David Dugan is the ANR educator for Adams County. David conducts training and programming primarily in beef production and other livestock, tobacco education and good agricultural practices, pesticide and fertilizer training, and forage production. This part of the state has many other facets of agriculture, including wine-grape production, corn, soybeans, forestry, and more.
Adams County has 1,351 farms with an average of 128 acres that totaled $38,906,000 in income in 2012, according to the National Agriculture Statistics Service. This is generated from nearly 24,000 acres producing more than $11 million from soybeans, nearly $7.9 million from 16,500 acres of corn, and more than $2.8 million from tobacco production. On the livestock side, Adams County has 25,500 head of cattle that produced more than $7.8 million and more than $3 million from milk.
In 2014, David helped plan and teach at the Small Farm Colleges that were attended by 63 persons. Surveys indicated 45% of the participants represented female, minority, or socially disadvantaged farmers, and 78% were new clientele to Extension programming. The average farm size was 76 acres with average ownership of 12 years. Post-program surveys indicated 63% of the participants developed or changed their farm use plan after attending these colleges.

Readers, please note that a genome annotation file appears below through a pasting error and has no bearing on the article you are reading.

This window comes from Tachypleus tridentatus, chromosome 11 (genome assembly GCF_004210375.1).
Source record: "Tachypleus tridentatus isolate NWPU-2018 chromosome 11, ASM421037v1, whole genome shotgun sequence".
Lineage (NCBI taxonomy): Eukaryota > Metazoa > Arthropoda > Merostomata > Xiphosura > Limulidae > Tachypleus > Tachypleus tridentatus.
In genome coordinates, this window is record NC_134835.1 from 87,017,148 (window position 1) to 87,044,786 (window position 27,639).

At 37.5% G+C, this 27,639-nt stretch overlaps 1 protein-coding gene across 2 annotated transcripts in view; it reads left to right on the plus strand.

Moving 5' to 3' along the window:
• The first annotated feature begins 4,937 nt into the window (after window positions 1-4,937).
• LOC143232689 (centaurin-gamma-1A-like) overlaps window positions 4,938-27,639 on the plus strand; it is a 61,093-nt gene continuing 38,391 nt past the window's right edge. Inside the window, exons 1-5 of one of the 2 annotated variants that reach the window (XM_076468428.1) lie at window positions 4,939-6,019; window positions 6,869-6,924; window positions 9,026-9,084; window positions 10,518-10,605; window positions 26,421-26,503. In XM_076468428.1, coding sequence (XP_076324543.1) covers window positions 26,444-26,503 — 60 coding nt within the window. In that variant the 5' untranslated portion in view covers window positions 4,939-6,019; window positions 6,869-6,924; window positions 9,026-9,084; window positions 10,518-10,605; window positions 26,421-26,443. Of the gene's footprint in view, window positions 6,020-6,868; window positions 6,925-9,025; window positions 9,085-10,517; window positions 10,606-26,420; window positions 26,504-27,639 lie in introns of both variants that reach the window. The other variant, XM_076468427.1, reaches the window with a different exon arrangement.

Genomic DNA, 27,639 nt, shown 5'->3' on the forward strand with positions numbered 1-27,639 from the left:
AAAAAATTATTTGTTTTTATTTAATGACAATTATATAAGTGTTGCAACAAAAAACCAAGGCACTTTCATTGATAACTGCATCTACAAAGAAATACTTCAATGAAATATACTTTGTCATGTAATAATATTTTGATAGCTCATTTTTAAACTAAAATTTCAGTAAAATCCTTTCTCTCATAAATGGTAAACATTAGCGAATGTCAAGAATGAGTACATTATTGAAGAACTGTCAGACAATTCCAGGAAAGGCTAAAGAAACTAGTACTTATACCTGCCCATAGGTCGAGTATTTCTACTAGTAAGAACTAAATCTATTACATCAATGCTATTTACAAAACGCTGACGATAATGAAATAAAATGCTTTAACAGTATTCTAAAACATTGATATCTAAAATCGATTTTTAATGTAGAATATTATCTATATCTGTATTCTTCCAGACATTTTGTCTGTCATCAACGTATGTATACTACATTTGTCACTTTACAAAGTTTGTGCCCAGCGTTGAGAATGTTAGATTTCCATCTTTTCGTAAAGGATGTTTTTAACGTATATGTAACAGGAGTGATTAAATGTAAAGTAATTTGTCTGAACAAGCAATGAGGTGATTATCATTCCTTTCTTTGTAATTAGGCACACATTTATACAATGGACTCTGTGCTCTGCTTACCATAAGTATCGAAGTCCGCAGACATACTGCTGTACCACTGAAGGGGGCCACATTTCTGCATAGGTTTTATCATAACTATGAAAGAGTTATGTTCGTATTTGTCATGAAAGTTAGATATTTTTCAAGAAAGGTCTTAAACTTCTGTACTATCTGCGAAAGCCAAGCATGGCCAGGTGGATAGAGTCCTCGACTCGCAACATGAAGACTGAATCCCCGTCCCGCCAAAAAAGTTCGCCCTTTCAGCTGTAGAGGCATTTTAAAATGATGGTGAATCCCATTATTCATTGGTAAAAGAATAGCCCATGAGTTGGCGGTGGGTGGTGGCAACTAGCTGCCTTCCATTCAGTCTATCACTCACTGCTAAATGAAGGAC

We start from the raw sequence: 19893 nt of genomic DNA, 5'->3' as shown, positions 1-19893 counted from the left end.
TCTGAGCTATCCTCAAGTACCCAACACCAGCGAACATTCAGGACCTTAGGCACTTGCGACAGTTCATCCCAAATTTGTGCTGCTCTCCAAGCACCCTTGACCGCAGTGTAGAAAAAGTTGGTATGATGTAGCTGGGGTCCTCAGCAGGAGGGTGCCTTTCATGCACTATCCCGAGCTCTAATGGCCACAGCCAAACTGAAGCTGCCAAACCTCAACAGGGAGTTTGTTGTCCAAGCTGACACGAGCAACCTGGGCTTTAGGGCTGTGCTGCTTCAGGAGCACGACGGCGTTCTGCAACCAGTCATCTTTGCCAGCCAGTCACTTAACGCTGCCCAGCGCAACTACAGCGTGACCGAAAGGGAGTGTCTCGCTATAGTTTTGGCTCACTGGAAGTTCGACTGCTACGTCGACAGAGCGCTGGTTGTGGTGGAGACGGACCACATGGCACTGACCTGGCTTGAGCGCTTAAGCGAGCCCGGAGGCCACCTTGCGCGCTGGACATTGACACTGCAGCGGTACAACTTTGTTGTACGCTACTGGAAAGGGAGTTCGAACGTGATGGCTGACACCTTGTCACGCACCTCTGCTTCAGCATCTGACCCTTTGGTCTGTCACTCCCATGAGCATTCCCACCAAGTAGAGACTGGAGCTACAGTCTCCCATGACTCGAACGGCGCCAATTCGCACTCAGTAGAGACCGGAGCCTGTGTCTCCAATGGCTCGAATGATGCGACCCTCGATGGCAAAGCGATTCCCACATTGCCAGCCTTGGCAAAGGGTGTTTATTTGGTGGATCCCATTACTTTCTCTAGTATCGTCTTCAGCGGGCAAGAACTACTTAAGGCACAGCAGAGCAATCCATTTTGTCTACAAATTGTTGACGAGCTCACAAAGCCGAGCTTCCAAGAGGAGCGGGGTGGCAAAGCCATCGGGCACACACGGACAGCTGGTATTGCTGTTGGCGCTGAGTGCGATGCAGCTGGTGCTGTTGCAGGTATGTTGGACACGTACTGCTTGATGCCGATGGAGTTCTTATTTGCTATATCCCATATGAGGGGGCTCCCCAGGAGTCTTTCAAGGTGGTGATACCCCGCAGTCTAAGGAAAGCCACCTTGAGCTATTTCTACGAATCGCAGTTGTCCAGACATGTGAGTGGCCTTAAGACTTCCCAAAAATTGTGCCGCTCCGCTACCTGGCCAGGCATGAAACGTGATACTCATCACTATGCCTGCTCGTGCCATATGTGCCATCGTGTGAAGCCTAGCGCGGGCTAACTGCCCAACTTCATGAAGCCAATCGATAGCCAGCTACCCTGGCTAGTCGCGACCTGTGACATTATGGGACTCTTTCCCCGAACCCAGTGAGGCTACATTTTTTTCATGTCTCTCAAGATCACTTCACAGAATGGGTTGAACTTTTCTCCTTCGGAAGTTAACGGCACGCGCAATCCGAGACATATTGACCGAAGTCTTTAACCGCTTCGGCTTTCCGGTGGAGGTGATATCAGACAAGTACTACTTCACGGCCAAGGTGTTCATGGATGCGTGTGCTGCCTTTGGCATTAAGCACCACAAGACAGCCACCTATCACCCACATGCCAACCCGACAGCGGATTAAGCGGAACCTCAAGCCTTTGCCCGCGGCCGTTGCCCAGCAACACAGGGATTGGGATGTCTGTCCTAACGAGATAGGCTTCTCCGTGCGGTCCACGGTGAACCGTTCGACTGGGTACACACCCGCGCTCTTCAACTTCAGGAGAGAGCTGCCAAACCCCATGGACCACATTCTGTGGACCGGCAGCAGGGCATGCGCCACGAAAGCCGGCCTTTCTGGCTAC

David provides education and training for tobacco producers in southern Ohio. Various local producers have cooperated with OSU Extension, in cooperation with tobacco specialists from the University of Kentucky, to do some on-farm field demonstrations and field nights. In 2014, tobacco producers are required to be GAP (Good Agricultural Practices)-certified as part of their marketing contract. David conducted multiple sessions in which 313 growers were certified.
Improving crop and forage profitability is a (now graduated) signature program of OSU Extension. Local programs help producers improve their yields and adopt management strategies to improve profitability. David provided information on forage utilization, hay quality, and matching forage resources to animal needs. David also initiated an herbicide research plot to control spiny amaranth in pastures. Emphasis within the Ohio Valley Extension Education and Research Area has focused on forage production and management. A field night at Jackson OARDC was attended by 138 persons. According to pre/post surveys, participants indicated they increased their knowledge 14% on 10 topics relative to weed control in forages, fence construction, and low stress beef cattle handling taught by David.